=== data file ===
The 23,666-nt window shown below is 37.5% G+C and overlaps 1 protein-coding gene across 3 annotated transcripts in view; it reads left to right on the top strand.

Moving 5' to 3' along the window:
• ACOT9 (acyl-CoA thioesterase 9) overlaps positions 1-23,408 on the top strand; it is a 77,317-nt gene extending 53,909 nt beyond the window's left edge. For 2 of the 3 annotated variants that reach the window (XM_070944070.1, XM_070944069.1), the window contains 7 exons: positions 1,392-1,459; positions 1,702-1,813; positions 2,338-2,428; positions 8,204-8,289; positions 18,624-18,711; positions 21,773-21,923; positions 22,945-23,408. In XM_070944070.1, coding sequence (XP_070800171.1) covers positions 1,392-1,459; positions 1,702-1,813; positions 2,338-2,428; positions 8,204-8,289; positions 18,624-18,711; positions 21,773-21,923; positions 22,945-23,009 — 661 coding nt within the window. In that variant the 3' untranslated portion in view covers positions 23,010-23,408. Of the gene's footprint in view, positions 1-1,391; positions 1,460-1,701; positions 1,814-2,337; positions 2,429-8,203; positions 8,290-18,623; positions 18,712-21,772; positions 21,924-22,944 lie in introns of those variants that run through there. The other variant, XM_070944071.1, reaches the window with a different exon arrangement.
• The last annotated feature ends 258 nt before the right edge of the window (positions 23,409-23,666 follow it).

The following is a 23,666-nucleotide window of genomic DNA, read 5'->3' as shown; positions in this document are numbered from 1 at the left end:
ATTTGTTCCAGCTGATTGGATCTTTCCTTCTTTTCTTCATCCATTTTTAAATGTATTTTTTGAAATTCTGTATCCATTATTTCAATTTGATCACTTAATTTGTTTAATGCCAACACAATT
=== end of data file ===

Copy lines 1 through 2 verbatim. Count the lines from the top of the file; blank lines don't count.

The 23,666-nt window shown below is 37.5% G+C and overlaps 1 protein-coding gene across 3 annotated transcripts in view; it reads left to right on the top strand.

Moving 5' to 3' along the window: